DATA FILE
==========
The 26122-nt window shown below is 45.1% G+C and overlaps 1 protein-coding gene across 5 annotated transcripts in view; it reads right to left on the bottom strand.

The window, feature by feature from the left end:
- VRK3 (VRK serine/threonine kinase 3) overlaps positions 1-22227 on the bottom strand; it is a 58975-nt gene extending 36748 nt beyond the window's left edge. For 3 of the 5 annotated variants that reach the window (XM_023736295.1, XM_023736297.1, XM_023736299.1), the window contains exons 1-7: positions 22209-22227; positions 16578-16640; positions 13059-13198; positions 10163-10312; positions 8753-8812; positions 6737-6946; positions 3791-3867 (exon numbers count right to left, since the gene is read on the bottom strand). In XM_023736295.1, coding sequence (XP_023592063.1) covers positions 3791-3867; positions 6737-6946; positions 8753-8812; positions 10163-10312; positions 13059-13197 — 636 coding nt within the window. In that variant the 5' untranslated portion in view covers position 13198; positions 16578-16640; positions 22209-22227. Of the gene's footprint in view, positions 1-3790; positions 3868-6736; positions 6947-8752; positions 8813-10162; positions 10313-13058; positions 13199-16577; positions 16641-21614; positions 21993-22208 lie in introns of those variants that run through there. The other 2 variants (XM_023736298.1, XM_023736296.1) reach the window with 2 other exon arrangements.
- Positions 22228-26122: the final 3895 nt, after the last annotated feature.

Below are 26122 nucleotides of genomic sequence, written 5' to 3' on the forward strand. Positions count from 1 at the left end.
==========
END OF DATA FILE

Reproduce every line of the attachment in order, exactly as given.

The 26122-nt window shown below is 45.1% G+C and overlaps 1 protein-coding gene across 5 annotated transcripts in view; it reads right to left on the bottom strand.

The window, feature by feature from the left end:
- VRK3 (VRK serine/threonine kinase 3) overlaps positions 1-22227 on the bottom strand; it is a 58975-nt gene extending 36748 nt beyond the window's left edge. For 3 of the 5 annotated variants that reach the window (XM_023736295.1, XM_023736297.1, XM_023736299.1), the window contains exons 1-7: positions 22209-22227; positions 16578-16640; positions 13059-13198; positions 10163-10312; positions 8753-8812; positions 6737-6946; positions 3791-3867 (exon numbers count right to left, since the gene is read on the bottom strand). In XM_023736295.1, coding sequence (XP_023592063.1) covers positions 3791-3867; positions 6737-6946; positions 8753-8812; positions 10163-10312; positions 13059-13197 — 636 coding nt within the window. In that variant the 5' untranslated portion in view covers position 13198; positions 16578-16640; positions 22209-22227. Of the gene's footprint in view, positions 1-3790; positions 3868-6736; positions 6947-8752; positions 8813-10162; positions 10313-13058; positions 13199-16577; positions 16641-21614; positions 21993-22208 lie in introns of those variants that run through there. The other 2 variants (XM_023736298.1, XM_023736296.1) reach the window with 2 other exon arrangements.
- Positions 22228-26122: the final 3895 nt, after the last annotated feature.

Below are 26122 nucleotides of genomic sequence, written 5' to 3' on the forward strand. Positions count from 1 at the left end.